In the summer and fall of 2015, most of Mississippi and especially central Mississippi have gone through one of the most severe droughts in any of our lifetimes. As usual the heat has been dreadful but in normal years we would have had thunderstorms that would have built up and given us a good cooling shower. Not in 2015. It stayed hot and dry, and it got hotter and drier as the days passed by. Then toward the latter part of October, it rained. It didn’t just sprinkle. It rained — good, soaking rain.
On the first day of the rain, I went out on my morning walk before sunrise but in the rain. A neighbor ran out to get his newspaper and said to me, “You picked a fine day to go out and walk.” I said, “Man, I’m enjoying it. The rain is wonderful.” As I headed out to face the day I drove to work in the rain, walked across the parking lot in the rain, went inside, and watched it rain. The thought crossed my mind and I wondered how long it would be before someone — I didn’t have anybody in mind, but someone — somewhere would be heard complaining about the rain.
Well, the answer to my question was only a few hours away. It came just before noon. It was still raining. As I was on the way to a meeting away from my office, I stopped to get some gas. When I walked into the convenience store, the person in the store said, “Man, I’m sick and tired of this rain. Aren’t you?” I said, “Well, not yet. We’ve been needing rain for six months and I’m kind of glad it’s here.” He did not agree with my assessment or opinion, but it kept on raining most of the day into the night into the following day – good, soaking rain. The kind of rain that would reach deep into the ground and not be just evaporated as the sun popped back out. The kind of rain that would help fill the Reservoir back up and the kind of rain that would wash away oil from the road. The kind of rain that prevents us from living in a desert.
While I remembered the guy who was not happy about the rain just hours after it began, I began to hear one after another say, “I’ll be glad when the rain quits,” or “Enough is enough.” It kept on raining. In fact it rained so much that by the time October ended, it was the fourteenth wettest October in our state’s history and the complaints got louder and louder. It’s amazing how quickly we begin complaining about the good things that God does for us.
I’m reminded of God’s people in Egypt who had been burdened and enslaved for generation after generation, all the while calling out to God to deliver them, pleading with heaven to send help, a deliverer for them, and then God did. He raised up His leader Moses, preparing him from birth for the great task that was going to be before him. He called him and gifted him and led him to lead His people out of Egypt. Moses comes and faces Pharaoh. He knew though the unfolding process of God as the ten plagues had to take place before Pharaoh would say, “Let the people go.”
Sure enough, God took care of His people, guided them, and delivered them, but they were hardly out of sight of their Egyptian slave masters when the complaining began. They complained about Moses, who obviously took the wrong direction, and there they were facing the Red Sea or the Egyptian army. Clearly, Moses was no great leader and they were going to die right there on the edge of Egypt. What they did not know was that not only did Moses know what he was doing, God knew what He was doing. He called for the people to stand still and watch. He opened the Rea Sea, destroyed the army of Egypt, and led them on toward the Promised Land. As they crossed the desert floor, soon it became clear that they had ample reason to complain again. They’re going to starve out there on the desert.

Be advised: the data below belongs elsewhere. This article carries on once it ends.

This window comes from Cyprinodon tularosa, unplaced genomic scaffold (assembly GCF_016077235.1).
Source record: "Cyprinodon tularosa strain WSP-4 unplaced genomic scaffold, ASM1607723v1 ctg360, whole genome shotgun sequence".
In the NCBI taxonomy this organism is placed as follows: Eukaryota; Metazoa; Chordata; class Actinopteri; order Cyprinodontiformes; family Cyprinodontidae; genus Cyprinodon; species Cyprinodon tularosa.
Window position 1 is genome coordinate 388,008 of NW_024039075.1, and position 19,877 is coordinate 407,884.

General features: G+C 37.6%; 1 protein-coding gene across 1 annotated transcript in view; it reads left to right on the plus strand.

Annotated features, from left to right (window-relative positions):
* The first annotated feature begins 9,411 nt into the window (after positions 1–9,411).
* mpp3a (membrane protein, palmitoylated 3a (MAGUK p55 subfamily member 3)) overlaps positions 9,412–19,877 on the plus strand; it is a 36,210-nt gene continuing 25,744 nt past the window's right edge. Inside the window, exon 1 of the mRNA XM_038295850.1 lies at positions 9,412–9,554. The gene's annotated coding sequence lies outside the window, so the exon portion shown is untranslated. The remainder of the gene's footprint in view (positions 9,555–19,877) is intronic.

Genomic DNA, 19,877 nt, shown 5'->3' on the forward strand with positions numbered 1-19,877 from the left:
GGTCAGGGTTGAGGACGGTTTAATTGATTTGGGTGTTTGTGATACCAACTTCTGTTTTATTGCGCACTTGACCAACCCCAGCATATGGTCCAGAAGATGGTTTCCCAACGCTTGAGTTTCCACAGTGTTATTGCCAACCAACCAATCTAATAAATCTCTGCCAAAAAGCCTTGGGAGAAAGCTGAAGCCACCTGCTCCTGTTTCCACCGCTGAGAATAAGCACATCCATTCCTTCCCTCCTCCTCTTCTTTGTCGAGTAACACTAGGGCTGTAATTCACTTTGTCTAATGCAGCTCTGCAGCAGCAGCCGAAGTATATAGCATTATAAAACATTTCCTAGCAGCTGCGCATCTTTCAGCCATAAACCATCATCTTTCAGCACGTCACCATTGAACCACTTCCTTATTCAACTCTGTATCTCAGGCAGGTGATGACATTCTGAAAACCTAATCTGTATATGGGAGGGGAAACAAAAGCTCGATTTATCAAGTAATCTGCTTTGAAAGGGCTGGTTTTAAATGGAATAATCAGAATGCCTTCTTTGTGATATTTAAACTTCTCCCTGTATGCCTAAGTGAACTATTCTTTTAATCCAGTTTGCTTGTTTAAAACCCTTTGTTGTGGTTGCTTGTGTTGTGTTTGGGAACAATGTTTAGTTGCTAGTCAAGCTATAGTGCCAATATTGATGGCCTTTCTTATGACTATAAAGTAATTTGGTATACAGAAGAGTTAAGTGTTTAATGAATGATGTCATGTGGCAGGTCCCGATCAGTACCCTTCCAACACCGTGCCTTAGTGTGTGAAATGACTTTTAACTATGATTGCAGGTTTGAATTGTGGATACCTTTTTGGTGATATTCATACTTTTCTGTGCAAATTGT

God had not left His people alone and He still knew what He was doing and what He could do for them. He instructs Moses to get up the next morning and look around and there they were going to find manna. Manna from heaven just there at their tent’s door. Not only was it there that day, but the next and the next. For forty years, He kept giving them manna, but how soon we begin to complain about the good things that God does for us. One of the incredible complaints that came was that they were sick of manna and they wanted meat, so of all things God gave them quail meat — delicious, wonderful quail meat. He blessed them with the goodness of the quail cuisine to the point that they were stuffed and sick of quail. You can imagine that the complaints began to rise again.
Thanksgiving is before us and I would like to encourage you to do two things. One, think of the good things in your life about which you are complaining. Maybe it’s your job. Maybe you think you have reason to complain about your job. Just stop long enough to think about people who either do not have a job or physically are unable to work. Maybe you’ve been complaining about your companion or your children, the good things that God has put in your life. Oh, I know all of us can drive each other crazy at times, but what a good thing God has done for most of us and the privilege He has given us to be blessed by our family members. Just think about the good things about which you have gotten in the habit of complaining.
The other thing I would encourage you to do is this – focus on the goodness of God and thank Him for all of the blessings that He has poured out into your life and for all of the difficulties from which He has protected you. Turn your complaints into cries of joy and celebrations of blessings. This Thanksgiving, regardless of what’s going on in your life, could well be your best.
The author can be contacted at firstname.lastname@example.org.